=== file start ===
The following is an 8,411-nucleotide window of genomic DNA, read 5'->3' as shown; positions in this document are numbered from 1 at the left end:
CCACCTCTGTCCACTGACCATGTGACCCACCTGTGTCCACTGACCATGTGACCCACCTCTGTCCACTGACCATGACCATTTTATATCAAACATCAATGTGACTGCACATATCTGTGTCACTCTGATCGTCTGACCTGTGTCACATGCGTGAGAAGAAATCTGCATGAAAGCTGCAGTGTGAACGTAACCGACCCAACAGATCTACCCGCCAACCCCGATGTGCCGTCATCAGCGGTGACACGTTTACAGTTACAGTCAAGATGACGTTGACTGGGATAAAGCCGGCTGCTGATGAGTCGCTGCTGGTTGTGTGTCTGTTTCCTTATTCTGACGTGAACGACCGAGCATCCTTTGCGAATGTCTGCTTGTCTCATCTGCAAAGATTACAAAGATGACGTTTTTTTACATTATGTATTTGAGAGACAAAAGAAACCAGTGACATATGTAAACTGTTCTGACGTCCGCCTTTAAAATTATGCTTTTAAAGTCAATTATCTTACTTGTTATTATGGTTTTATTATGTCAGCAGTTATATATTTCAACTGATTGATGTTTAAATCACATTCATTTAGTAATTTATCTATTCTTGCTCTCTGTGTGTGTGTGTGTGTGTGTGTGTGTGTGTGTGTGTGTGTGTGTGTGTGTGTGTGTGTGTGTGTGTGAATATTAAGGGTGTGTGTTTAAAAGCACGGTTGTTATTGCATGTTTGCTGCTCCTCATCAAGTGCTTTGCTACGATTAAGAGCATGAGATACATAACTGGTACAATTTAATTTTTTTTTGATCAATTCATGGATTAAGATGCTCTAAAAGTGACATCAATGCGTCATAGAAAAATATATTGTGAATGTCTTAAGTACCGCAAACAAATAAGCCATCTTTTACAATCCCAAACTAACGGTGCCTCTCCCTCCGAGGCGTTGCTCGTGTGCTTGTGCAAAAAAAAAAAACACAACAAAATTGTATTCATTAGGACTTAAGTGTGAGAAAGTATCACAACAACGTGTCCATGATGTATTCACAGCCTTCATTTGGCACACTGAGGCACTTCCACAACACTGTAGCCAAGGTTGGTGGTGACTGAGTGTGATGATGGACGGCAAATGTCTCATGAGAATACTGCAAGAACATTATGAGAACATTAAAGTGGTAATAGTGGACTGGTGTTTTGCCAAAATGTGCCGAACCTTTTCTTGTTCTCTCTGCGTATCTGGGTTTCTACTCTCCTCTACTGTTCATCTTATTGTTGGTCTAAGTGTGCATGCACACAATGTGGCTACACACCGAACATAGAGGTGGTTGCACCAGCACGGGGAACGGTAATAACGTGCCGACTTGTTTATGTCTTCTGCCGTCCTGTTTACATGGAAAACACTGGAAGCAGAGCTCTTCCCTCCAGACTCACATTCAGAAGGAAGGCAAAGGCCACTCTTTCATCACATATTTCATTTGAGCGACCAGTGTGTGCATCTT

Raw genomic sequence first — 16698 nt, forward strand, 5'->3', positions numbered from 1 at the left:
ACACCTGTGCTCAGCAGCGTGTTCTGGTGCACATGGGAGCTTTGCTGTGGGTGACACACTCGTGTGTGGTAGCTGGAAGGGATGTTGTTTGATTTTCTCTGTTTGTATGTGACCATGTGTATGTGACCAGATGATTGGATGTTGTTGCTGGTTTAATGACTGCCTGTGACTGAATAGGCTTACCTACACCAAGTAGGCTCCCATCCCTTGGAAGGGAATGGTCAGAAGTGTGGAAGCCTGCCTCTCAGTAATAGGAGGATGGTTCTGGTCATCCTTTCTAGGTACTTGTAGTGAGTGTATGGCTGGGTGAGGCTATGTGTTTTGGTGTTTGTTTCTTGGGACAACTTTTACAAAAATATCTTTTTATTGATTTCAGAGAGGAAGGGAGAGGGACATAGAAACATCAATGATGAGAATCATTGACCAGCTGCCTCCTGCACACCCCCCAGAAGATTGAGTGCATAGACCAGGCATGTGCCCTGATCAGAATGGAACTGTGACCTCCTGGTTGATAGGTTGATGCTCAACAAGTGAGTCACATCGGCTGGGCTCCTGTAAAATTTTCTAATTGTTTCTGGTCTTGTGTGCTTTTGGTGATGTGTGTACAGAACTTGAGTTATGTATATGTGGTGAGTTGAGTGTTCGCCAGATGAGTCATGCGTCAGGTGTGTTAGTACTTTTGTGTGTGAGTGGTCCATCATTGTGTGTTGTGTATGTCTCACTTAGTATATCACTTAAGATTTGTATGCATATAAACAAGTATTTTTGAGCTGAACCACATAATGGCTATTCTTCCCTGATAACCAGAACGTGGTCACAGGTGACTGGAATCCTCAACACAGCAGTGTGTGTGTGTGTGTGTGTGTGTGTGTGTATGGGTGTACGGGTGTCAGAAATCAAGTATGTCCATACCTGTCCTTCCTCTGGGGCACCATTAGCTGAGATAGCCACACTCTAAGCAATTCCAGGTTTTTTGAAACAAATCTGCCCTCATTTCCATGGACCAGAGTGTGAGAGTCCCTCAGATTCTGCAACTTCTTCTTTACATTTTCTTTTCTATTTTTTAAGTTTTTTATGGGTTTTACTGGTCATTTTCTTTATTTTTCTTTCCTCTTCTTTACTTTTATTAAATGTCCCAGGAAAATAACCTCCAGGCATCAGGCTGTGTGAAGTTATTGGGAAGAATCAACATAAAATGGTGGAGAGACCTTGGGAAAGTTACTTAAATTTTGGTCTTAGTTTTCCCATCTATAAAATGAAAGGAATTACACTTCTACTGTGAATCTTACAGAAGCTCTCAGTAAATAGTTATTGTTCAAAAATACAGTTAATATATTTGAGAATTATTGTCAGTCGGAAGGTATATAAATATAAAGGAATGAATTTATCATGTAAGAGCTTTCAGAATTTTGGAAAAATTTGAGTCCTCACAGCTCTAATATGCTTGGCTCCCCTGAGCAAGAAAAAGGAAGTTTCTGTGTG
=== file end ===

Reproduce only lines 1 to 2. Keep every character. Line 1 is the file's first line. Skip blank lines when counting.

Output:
The following is an 8,411-nucleotide window of genomic DNA, read 5'->3' as shown; positions in this document are numbered from 1 at the left end:
CCACCTCTGTCCACTGACCATGTGACCCACCTGTGTCCACTGACCATGTGACCCACCTCTGTCCACTGACCATGACCATTTTATATCAAACATCAATGTGACTGCACATATCTGTGTCACTCTGATCGTCTGACCTGTGTCACATGCGTGAGAAGAAATCTGCATGAAAGCTGCAGTGTGAACGTAACCGACCCAACAGATCTACCCGCCAACCCCGATGTGCCGTCATCAGCGGTGACACGTTTACAGTTACAGTCAAGATGACGTTGACTGGGATAAAGCCGGCTGCTGATGAGTCGCTGCTGGTTGTGTGTCTGTTTCCTTATTCTGACGTGAACGACCGAGCATCCTTTGCGAATGTCTGCTTGTCTCATCTGCAAAGATTACAAAGATGACGTTTTTTTACATTATGTATTTGAGAGACAAAAGAAACCAGTGACATATGTAAACTGTTCTGACGTCCGCCTTTAAAATTATGCTTTTAAAGTCAATTATCTTACTTGTTATTATGGTTTTATTATGTCAGCAGTTATATATTTCAACTGATTGATGTTTAAATCACATTCATTTAGTAATTTATCTATTCTTGCTCTCTGTGTGTGTGTGTGTGTGTGTGTGTGTGTGTGTGTGTGTGTGTGTGTGTGTGTGTGTGTGTGTGTGTGAATATTAAGGGTGTGTGTTTAAAAGCACGGTTGTTATTGCATGTTTGCTGCTCCTCATCAAGTGCTTTGCTACGATTAAGAGCATGAGATACATAACTGGTACAATTTAATTTTTTTTTGATCAATTCATGGATTAAGATGCTCTAAAAGTGACATCAATGCGTCATAGAAAAATATATTGTGAATGTCTTAAGTACCGCAAACAAATAAGCCATCTTTTACAATCCCAAACTAACGGTGCCTCTCCCTCCGAGGCGTTGCTCGTGTGCTTGTGCAAAAAAAAAAAACACAACAAAATTGTATTCATTAGGACTTAAGTGTGAGAAAGTATCACAACAACGTGTCCATGATGTATTCACAGCCTTCATTTGGCACACTGAGGCACTTCCACAACACTGTAGCCAAGGTTGGTGGTGACTGAGTGTGATGATGGACGGCAAATGTCTCATGAGAATACTGCAAGAACATTATGAGAACATTAAAGTGGTAATAGTGGACTGGTGTTTTGCCAAAATGTGCCGAACCTTTTCTTGTTCTCTCTGCGTATCTGGGTTTCTACTCTCCTCTACTGTTCATCTTATTGTTGGTCTAAGTGTGCATGCACACAATGTGGCTACACACCGAACATAGAGGTGGTTGCACCAGCACGGGGAACGGTAATAACGTGCCGACTTGTTTATGTCTTCTGCCGTCCTGTTTACATGGAAAACACTGGAAGCAGAGCTCTTCCCTCCAGACTCACATTCAGAAGGAAGGCAAAGGCCACTCTTTCATCACATATTTCATTTGAGCGACCAGTGTGTGCATCTT